Results indicate that teachers entered the program with varying amounts of geological concept knowledge. However, all teachers increased in their (1) content knowledge of aquifers and geochemistry and (2) personal Earth science teaching self-efficacy. Comparison of teachers' initial to final concept maps indicated that teachers increased the number and depth of their geoscience concepts. The STEBI-A (Minstrell and van Zee, 2000) analysis indicated that participants had significant gains in their personal Earth science self-efficacy beliefs. Most importantly, teachers' PESTE scores improved from being uncertain in their ability to teach Earth science to having more positive self-efficacy in their ability to teach Earth science. Moreover, the range of participant scores on the final ESTEBI indicated that all of the participants had a positive PESTE score, whereas the initial PESTE scores indicated some participants had negative PESTE prior to the intervention. This statistically significant result was impressive to researchers given such a short-term intervention. Although the same intervention did not significantly increase participants STOE scores, this was not unexpected, as the intervention focused primarily on geoscience content and less on pedagogy. So too did teachers' project lessons reflect increased content knowledge.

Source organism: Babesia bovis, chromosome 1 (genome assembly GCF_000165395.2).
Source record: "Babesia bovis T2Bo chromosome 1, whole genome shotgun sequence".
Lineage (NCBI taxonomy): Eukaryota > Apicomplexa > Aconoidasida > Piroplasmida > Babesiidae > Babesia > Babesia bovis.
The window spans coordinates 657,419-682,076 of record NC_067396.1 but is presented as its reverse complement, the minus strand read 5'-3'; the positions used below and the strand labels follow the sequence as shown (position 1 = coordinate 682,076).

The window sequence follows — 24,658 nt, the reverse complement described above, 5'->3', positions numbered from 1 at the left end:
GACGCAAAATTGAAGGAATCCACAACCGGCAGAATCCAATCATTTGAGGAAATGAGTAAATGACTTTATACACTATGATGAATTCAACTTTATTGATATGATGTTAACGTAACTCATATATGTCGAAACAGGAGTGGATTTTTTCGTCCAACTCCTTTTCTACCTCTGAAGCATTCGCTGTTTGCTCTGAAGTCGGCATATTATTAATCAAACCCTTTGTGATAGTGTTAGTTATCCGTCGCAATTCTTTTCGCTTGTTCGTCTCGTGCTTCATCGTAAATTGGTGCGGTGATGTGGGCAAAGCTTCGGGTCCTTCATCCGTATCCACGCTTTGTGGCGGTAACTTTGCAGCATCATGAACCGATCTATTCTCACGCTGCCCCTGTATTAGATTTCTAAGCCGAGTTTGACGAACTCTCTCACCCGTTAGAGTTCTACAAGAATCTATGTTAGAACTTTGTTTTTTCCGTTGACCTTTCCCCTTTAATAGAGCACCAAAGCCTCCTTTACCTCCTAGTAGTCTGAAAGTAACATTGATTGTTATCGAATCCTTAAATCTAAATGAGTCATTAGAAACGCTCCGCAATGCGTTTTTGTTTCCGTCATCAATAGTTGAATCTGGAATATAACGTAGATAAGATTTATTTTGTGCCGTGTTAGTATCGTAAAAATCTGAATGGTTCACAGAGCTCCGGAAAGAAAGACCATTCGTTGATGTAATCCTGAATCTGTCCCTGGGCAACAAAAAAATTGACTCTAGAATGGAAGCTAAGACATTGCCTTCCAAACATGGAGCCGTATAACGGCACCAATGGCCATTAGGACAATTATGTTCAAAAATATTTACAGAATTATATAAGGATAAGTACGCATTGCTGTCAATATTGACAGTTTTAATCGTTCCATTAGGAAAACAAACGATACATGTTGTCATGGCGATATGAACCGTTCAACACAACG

Although the quantitative analysis of the participants' initial to final concept maps provided some statistically significant measures of increased knowledge of geochemistry, researchers believe that these measures did not fully capture what the participants gained from the workshop. The example concept maps (refer to Fig. 1) provide evidence that participants' final concept maps were highly influenced by the way in which they internalized the project and processed the experience in personal ways that were directly connected to their high school classrooms. Further, the final concept maps were also directly related to the lesson plans developed by the participants. Therefore, a quantitative analysis of concept maps does not provide a complete analysis, and further qualitative measures (especially those that cross examine the developed lessons) are warranted.